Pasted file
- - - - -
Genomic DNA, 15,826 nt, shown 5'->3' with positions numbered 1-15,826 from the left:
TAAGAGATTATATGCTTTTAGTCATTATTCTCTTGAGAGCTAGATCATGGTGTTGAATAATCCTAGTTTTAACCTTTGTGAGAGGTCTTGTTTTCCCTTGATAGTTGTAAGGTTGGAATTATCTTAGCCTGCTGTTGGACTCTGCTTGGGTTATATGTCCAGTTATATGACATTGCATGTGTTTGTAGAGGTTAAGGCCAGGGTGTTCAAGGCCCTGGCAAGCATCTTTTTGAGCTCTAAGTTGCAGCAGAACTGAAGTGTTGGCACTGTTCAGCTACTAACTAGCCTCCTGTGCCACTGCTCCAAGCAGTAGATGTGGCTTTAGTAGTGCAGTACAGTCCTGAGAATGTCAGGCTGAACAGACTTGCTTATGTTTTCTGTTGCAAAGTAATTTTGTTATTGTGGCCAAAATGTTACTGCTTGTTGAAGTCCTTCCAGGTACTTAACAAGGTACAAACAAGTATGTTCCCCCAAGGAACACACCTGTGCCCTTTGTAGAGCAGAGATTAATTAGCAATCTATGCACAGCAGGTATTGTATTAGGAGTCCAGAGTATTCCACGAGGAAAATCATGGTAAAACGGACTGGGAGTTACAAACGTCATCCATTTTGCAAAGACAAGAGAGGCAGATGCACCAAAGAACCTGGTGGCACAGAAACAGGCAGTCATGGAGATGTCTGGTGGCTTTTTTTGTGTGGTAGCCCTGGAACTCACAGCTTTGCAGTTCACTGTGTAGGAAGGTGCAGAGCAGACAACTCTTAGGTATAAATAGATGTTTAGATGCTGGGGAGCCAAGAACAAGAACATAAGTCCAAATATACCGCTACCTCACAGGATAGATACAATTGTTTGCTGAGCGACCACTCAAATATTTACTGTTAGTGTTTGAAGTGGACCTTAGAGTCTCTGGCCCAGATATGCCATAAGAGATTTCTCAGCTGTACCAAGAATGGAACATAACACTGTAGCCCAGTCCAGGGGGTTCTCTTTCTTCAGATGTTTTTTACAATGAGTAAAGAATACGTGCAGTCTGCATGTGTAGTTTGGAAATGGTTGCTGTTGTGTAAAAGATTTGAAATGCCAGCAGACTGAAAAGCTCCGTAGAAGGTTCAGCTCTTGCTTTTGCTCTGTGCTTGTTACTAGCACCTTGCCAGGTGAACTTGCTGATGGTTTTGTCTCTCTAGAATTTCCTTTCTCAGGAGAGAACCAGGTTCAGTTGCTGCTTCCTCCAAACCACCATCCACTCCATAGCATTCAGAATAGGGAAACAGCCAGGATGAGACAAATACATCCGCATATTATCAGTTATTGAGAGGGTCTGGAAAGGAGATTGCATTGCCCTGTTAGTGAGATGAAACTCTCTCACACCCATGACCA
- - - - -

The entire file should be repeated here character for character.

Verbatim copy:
Genomic DNA, 15,826 nt, shown 5'->3' with positions numbered 1-15,826 from the left:
TAAGAGATTATATGCTTTTAGTCATTATTCTCTTGAGAGCTAGATCATGGTGTTGAATAATCCTAGTTTTAACCTTTGTGAGAGGTCTTGTTTTCCCTTGATAGTTGTAAGGTTGGAATTATCTTAGCCTGCTGTTGGACTCTGCTTGGGTTATATGTCCAGTTATATGACATTGCATGTGTTTGTAGAGGTTAAGGCCAGGGTGTTCAAGGCCCTGGCAAGCATCTTTTTGAGCTCTAAGTTGCAGCAGAACTGAAGTGTTGGCACTGTTCAGCTACTAACTAGCCTCCTGTGCCACTGCTCCAAGCAGTAGATGTGGCTTTAGTAGTGCAGTACAGTCCTGAGAATGTCAGGCTGAACAGACTTGCTTATGTTTTCTGTTGCAAAGTAATTTTGTTATTGTGGCCAAAATGTTACTGCTTGTTGAAGTCCTTCCAGGTACTTAACAAGGTACAAACAAGTATGTTCCCCCAAGGAACACACCTGTGCCCTTTGTAGAGCAGAGATTAATTAGCAATCTATGCACAGCAGGTATTGTATTAGGAGTCCAGAGTATTCCACGAGGAAAATCATGGTAAAACGGACTGGGAGTTACAAACGTCATCCATTTTGCAAAGACAAGAGAGGCAGATGCACCAAAGAACCTGGTGGCACAGAAACAGGCAGTCATGGAGATGTCTGGTGGCTTTTTTTGTGTGGTAGCCCTGGAACTCACAGCTTTGCAGTTCACTGTGTAGGAAGGTGCAGAGCAGACAACTCTTAGGTATAAATAGATGTTTAGATGCTGGGGAGCCAAGAACAAGAACATAAGTCCAAATATACCGCTACCTCACAGGATAGATACAATTGTTTGCTGAGCGACCACTCAAATATTTACTGTTAGTGTTTGAAGTGGACCTTAGAGTCTCTGGCCCAGATATGCCATAAGAGATTTCTCAGCTGTACCAAGAATGGAACATAACACTGTAGCCCAGTCCAGGGGGTTCTCTTTCTTCAGATGTTTTTTACAATGAGTAAAGAATACGTGCAGTCTGCATGTGTAGTTTGGAAATGGTTGCTGTTGTGTAAAAGATTTGAAATGCCAGCAGACTGAAAAGCTCCGTAGAAGGTTCAGCTCTTGCTTTTGCTCTGTGCTTGTTACTAGCACCTTGCCAGGTGAACTTGCTGATGGTTTTGTCTCTCTAGAATTTCCTTTCTCAGGAGAGAACCAGGTTCAGTTGCTGCTTCCTCCAAACCACCATCCACTCCATAGCATTCAGAATAGGGAAACAGCCAGGATGAGACAAATACATCCGCATATTATCAGTTATTGAGAGGGTCTGGAAAGGAGATTGCATTGCCCTGTTAGTGAGATGAAACTCTCTCACACCCATGACCA